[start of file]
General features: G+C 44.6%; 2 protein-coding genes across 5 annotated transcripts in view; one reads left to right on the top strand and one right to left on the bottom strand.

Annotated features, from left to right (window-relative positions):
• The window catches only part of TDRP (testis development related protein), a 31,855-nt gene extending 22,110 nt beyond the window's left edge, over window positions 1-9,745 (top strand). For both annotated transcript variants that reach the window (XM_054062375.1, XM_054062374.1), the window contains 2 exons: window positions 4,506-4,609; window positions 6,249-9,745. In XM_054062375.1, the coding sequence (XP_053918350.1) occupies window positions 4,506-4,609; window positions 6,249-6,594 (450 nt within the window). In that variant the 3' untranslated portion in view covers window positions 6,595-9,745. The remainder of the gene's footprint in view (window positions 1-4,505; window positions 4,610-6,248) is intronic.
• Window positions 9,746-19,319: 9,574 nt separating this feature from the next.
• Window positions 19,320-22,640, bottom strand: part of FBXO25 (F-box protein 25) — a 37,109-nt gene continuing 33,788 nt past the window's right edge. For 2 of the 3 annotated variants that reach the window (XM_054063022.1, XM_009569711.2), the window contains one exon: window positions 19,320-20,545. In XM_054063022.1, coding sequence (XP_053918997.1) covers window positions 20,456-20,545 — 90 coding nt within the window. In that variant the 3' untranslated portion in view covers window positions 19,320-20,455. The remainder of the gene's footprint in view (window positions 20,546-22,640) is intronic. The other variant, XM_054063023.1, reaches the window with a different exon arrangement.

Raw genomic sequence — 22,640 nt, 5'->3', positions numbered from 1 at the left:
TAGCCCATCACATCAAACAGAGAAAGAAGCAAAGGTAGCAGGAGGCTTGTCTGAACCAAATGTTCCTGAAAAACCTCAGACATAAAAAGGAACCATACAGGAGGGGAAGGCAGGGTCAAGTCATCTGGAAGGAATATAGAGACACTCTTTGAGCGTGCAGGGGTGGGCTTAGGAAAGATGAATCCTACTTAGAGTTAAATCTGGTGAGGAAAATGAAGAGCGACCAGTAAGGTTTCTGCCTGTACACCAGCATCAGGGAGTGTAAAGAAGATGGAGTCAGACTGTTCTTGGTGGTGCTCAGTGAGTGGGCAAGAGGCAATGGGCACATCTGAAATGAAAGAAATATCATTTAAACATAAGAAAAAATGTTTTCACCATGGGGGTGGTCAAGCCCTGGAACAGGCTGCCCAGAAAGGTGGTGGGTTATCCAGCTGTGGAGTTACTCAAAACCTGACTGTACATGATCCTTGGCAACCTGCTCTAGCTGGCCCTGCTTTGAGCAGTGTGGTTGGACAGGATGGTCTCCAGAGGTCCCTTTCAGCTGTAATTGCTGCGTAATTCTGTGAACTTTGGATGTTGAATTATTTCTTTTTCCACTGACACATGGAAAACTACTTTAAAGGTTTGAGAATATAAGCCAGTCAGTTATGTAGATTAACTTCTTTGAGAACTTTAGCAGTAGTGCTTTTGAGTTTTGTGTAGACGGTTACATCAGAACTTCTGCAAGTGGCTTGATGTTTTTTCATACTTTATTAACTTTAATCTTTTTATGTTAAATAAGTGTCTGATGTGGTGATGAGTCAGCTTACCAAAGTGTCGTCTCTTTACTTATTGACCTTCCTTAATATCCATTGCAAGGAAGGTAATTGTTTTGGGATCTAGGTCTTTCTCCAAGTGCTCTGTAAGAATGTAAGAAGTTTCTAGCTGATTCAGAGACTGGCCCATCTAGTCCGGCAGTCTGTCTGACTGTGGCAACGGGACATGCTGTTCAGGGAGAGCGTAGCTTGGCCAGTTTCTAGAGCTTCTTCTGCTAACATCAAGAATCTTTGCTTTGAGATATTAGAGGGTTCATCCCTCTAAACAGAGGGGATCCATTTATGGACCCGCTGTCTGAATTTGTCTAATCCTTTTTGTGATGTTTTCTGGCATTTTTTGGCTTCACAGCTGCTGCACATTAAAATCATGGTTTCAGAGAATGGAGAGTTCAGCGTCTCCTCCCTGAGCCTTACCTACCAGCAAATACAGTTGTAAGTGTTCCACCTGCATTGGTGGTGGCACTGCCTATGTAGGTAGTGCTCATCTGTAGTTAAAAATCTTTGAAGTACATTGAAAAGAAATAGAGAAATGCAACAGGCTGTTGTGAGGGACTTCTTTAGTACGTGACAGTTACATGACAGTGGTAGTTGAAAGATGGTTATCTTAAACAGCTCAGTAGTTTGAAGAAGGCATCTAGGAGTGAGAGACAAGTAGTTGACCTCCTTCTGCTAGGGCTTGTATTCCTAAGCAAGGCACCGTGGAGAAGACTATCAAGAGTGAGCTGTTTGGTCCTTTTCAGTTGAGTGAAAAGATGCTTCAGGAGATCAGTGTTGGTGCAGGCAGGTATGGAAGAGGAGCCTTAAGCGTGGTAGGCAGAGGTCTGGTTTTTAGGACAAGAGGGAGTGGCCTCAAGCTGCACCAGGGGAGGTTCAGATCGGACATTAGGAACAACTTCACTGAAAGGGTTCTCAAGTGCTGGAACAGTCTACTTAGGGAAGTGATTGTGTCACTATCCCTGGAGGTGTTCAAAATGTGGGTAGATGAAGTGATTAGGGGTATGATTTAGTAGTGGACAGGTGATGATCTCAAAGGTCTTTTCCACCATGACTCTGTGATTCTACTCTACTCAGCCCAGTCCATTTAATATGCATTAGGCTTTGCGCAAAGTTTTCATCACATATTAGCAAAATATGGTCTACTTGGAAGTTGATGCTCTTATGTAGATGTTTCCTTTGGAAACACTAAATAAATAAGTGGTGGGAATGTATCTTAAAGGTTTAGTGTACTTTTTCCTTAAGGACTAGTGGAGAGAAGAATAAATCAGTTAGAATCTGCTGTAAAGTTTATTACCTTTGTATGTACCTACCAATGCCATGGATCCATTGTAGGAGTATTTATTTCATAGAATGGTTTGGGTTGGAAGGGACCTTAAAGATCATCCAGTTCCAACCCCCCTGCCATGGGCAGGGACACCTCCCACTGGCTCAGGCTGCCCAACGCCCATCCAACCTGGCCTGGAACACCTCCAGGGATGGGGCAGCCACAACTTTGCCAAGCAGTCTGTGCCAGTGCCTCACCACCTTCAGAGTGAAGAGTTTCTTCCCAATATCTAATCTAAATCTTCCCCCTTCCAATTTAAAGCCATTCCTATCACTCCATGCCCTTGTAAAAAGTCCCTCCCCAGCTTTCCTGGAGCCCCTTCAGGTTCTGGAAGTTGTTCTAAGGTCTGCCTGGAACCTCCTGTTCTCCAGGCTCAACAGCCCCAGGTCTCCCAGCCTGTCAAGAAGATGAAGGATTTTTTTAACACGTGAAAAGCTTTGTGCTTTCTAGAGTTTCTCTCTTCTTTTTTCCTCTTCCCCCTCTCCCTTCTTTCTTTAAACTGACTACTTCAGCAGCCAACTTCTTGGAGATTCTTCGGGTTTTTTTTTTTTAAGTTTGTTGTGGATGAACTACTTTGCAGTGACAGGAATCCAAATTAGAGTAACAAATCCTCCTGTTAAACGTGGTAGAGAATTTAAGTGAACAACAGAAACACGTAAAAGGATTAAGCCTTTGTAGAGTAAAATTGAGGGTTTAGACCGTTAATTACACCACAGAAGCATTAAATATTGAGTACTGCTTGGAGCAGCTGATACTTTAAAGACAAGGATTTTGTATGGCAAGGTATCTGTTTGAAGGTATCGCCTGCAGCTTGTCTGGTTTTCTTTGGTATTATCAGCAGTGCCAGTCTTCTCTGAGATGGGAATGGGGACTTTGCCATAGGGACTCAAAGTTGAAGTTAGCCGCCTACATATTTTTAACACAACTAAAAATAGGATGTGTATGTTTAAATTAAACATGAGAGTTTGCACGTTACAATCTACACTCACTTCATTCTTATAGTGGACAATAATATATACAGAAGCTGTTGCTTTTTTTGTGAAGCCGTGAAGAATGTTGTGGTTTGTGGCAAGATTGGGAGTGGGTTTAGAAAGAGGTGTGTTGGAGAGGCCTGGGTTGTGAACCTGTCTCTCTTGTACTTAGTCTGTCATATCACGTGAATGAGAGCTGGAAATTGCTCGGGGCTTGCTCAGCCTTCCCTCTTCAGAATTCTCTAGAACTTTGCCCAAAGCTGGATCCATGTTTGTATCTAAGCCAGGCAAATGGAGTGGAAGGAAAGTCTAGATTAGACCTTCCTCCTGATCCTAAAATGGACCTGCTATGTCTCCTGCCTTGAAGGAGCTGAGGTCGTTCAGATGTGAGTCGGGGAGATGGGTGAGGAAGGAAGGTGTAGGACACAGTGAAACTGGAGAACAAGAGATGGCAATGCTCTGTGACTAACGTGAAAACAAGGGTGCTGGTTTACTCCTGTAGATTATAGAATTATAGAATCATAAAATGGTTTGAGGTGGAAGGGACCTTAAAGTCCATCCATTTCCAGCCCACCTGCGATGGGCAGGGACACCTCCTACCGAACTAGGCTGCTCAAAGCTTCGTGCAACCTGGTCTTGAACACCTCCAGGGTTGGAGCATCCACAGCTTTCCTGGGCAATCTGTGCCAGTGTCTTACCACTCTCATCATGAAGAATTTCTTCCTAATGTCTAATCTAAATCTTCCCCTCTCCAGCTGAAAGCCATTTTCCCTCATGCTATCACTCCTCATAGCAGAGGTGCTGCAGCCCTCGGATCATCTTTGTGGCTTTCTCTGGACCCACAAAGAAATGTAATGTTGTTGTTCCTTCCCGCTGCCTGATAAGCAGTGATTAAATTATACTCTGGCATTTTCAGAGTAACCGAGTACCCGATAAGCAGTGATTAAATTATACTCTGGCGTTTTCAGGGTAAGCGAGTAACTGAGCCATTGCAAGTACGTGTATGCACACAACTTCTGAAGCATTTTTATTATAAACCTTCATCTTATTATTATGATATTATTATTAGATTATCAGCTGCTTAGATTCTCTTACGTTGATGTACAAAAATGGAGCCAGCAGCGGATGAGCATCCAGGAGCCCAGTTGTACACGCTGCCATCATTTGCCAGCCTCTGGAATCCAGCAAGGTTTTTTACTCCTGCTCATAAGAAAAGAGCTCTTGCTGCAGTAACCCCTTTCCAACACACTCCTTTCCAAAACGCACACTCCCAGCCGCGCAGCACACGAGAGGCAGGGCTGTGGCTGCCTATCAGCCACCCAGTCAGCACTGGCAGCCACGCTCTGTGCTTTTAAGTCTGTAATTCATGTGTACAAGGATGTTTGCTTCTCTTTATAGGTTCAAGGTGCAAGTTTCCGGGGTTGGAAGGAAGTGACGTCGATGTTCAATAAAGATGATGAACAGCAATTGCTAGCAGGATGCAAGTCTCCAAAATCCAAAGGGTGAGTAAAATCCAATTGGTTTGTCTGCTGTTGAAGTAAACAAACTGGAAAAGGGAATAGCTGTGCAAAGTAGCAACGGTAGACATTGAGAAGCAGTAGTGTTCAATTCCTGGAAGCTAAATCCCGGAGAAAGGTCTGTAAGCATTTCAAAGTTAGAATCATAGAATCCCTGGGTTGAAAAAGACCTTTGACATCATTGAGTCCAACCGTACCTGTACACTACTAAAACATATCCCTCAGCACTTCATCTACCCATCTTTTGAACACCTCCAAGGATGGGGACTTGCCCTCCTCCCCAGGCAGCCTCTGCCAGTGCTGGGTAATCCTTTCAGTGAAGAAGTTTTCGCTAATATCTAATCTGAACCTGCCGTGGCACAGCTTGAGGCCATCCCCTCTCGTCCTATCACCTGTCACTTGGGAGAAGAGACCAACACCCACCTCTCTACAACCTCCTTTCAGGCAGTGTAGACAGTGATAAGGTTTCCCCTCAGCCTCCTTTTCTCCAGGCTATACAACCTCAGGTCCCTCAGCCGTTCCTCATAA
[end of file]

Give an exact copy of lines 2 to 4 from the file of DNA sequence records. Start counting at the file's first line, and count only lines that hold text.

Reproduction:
Annotated features, from left to right (window-relative positions):
• The window catches only part of TDRP (testis development related protein), a 31,855-nt gene extending 22,110 nt beyond the window's left edge, over window positions 1-9,745 (top strand). For both annotated transcript variants that reach the window (XM_054062375.1, XM_054062374.1), the window contains 2 exons: window positions 4,506-4,609; window positions 6,249-9,745. In XM_054062375.1, the coding sequence (XP_053918350.1) occupies window positions 4,506-4,609; window positions 6,249-6,594 (450 nt within the window). In that variant the 3' untranslated portion in view covers window positions 6,595-9,745. The remainder of the gene's footprint in view (window positions 1-4,505; window positions 4,610-6,248) is intronic.
• Window positions 9,746-19,319: 9,574 nt separating this feature from the next.